iPhone Loyalty Hits an All-Time Low
One of the things that Apple has long prided itself on is customer loyalty, particularly around its flagship device—the iPhone. However, data from BankMyCell found that, at least in the most recent quarter, customer loyalty to the iPhone dropped significantly.
BankMyCell, a service that let’s customers sell their used phones and upgrade to a new one, collected data from over 38,000 people trading in their phones since October 2018—a relatively limited sample size, in the grand scheme of things—and used that information to track Apple brand loyalty during the iPhone upgrade cycle. BankMyCell found that iPhone retention dropped 15.2 percent compared to the March of 2018.
In total, BankMyCell found that 26 percent of iPhone customers swapped their iPhone X’s for another brand, while only 7.7 percent of Samsung Galaxy S9 users switched over to Apple. Further, Samsung was the clear winner in the race to scoop up Apple’s lost customers. In June, 18 percent of customers who traded in their iPhones did so for a Samsung device.
BankMyCell then cross-referenced its data with stats from other companies to reach the conclusion that Apple’s customer loyalty level hit its lowest point since 2011. The firm determined that customer loyalty right now is roughly 73 percent, compared with an all-time high of 92 percent as recently as 2017.
While certainly not a good look for Apple—and a seemingly positive sign for Samsung—there hasn’t been a ton of great news for the smartphone market in general. The market finds itself in a bit of a sticky situation at the moment as global shipments are essentially in free fall. A Gartner report this week found that global phone shipments face their worst decline ever in 2019; the firm expects shipments of mobile devices to decline by 68 million this year, which is more than both the tablet and PC market. And earlier this year, Apple CEO Tim Cook warned investors and analysts that the company expected a rather shaky start to the year with a $9 billion drop in revenue because of poor iPhone sales.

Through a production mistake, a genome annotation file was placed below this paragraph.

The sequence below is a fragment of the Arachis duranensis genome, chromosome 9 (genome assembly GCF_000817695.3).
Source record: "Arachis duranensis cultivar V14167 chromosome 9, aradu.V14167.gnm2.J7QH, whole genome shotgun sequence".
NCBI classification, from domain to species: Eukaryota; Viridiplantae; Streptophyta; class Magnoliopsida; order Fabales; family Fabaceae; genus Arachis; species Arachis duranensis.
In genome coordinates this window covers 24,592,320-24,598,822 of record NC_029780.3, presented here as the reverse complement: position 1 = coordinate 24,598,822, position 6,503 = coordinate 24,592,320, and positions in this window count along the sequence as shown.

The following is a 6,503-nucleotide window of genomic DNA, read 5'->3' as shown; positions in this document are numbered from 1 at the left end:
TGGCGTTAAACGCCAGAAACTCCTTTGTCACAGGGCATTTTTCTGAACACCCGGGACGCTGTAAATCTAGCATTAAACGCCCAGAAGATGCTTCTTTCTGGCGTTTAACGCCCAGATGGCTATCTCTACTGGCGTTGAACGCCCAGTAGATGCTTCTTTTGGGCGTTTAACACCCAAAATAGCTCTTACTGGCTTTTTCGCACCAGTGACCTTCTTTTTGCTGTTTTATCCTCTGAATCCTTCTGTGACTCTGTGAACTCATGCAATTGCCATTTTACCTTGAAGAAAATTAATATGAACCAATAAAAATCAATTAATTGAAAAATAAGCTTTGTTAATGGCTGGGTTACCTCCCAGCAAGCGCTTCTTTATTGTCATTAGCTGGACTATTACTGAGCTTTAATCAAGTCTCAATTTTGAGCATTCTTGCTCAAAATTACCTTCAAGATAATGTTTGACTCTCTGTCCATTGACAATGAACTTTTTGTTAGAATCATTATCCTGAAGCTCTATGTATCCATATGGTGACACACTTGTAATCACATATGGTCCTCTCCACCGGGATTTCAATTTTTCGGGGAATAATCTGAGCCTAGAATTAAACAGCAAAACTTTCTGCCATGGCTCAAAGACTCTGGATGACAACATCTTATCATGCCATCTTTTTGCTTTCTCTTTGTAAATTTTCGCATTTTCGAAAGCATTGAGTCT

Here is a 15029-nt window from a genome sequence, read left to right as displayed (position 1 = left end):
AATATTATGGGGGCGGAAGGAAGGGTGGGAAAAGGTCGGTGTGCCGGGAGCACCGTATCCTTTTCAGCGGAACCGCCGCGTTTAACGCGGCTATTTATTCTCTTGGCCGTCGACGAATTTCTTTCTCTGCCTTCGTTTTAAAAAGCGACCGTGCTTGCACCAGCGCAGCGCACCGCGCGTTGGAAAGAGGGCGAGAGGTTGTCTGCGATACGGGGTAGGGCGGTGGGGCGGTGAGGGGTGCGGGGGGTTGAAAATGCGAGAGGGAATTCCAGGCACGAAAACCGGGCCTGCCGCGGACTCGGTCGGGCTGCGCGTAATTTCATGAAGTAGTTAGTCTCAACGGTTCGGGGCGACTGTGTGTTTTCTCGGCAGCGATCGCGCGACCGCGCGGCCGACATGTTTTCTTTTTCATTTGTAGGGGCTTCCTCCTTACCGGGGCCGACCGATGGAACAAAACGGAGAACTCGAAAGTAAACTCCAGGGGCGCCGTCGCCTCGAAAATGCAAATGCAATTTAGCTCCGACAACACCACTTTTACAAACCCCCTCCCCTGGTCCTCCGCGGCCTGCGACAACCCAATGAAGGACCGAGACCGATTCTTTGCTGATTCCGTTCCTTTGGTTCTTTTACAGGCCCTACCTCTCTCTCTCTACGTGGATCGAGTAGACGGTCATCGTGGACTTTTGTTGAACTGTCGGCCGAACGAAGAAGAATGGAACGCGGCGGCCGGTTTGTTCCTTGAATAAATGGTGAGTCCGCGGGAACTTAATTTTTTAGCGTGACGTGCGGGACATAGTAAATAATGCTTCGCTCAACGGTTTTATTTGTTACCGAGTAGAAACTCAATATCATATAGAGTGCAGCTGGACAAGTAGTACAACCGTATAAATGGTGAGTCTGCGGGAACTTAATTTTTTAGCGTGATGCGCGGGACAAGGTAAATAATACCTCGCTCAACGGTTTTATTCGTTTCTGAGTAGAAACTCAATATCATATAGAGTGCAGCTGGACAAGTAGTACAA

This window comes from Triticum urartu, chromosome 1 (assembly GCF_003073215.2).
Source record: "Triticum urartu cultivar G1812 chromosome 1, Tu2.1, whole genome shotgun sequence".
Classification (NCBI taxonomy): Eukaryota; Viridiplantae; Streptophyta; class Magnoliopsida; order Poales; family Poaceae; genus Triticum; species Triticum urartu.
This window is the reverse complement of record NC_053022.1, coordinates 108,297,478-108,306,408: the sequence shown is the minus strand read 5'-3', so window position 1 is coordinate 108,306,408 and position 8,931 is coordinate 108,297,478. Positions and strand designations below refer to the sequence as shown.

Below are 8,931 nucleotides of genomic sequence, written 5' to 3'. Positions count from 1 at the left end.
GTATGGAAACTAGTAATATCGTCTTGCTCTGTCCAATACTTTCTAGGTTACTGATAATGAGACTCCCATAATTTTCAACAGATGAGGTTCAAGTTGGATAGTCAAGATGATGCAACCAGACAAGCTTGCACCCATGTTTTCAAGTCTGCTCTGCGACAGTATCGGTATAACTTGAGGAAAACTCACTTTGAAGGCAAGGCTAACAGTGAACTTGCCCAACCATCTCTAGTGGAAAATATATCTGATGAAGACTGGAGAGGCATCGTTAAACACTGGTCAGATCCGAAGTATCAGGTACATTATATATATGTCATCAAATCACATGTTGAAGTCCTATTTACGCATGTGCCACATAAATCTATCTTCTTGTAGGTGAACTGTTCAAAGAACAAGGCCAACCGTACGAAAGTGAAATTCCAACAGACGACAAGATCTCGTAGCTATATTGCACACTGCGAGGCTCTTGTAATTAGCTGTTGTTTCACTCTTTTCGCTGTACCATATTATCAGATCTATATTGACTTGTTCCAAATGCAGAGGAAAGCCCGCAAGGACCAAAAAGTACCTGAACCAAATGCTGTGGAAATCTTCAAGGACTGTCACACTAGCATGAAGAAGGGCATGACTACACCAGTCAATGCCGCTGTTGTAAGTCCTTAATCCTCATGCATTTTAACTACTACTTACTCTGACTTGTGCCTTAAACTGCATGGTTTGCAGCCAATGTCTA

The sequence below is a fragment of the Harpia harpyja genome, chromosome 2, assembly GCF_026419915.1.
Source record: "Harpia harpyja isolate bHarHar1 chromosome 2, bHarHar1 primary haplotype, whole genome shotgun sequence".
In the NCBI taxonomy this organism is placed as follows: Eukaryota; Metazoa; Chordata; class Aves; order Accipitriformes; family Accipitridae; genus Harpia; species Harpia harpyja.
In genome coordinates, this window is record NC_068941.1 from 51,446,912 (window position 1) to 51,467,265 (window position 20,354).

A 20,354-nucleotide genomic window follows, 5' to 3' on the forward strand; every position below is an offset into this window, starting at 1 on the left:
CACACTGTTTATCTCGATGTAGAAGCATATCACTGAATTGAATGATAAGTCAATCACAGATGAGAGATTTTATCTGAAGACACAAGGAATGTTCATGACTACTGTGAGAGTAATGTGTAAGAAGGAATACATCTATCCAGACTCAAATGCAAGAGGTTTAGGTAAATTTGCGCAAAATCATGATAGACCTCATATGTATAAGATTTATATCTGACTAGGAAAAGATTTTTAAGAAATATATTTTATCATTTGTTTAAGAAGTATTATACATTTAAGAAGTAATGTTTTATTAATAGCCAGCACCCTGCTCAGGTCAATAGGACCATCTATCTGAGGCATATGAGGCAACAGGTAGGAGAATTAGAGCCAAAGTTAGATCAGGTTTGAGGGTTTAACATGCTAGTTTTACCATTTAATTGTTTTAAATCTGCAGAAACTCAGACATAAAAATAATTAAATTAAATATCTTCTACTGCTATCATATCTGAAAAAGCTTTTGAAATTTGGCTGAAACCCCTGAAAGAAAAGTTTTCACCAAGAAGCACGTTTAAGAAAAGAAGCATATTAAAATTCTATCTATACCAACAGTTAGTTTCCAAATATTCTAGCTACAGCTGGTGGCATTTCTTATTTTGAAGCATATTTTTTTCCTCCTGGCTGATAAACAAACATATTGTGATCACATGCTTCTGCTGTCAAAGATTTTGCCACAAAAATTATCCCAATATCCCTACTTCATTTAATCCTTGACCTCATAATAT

As consumers hold onto their mobile devices longer, brands have attempted to combat the slowdown by launching higher-end, higher-priced devices—a move that is likely to help keep revenue up in the short term, but may force even longer refresh cycles in the years to come.
What We’re Reading
- U.S. Senator calls for probe into Russian startup’s FaceApp over privacy and data collection concerns. (Engadget)
- iPhone 11 dummy-handset leaks all but confirm that huge camera bump on the back of this year’s phones (Techradar)
- Comcast expands Xfinity Mobile support to select recent Samsung Galaxy devices. (The Verge)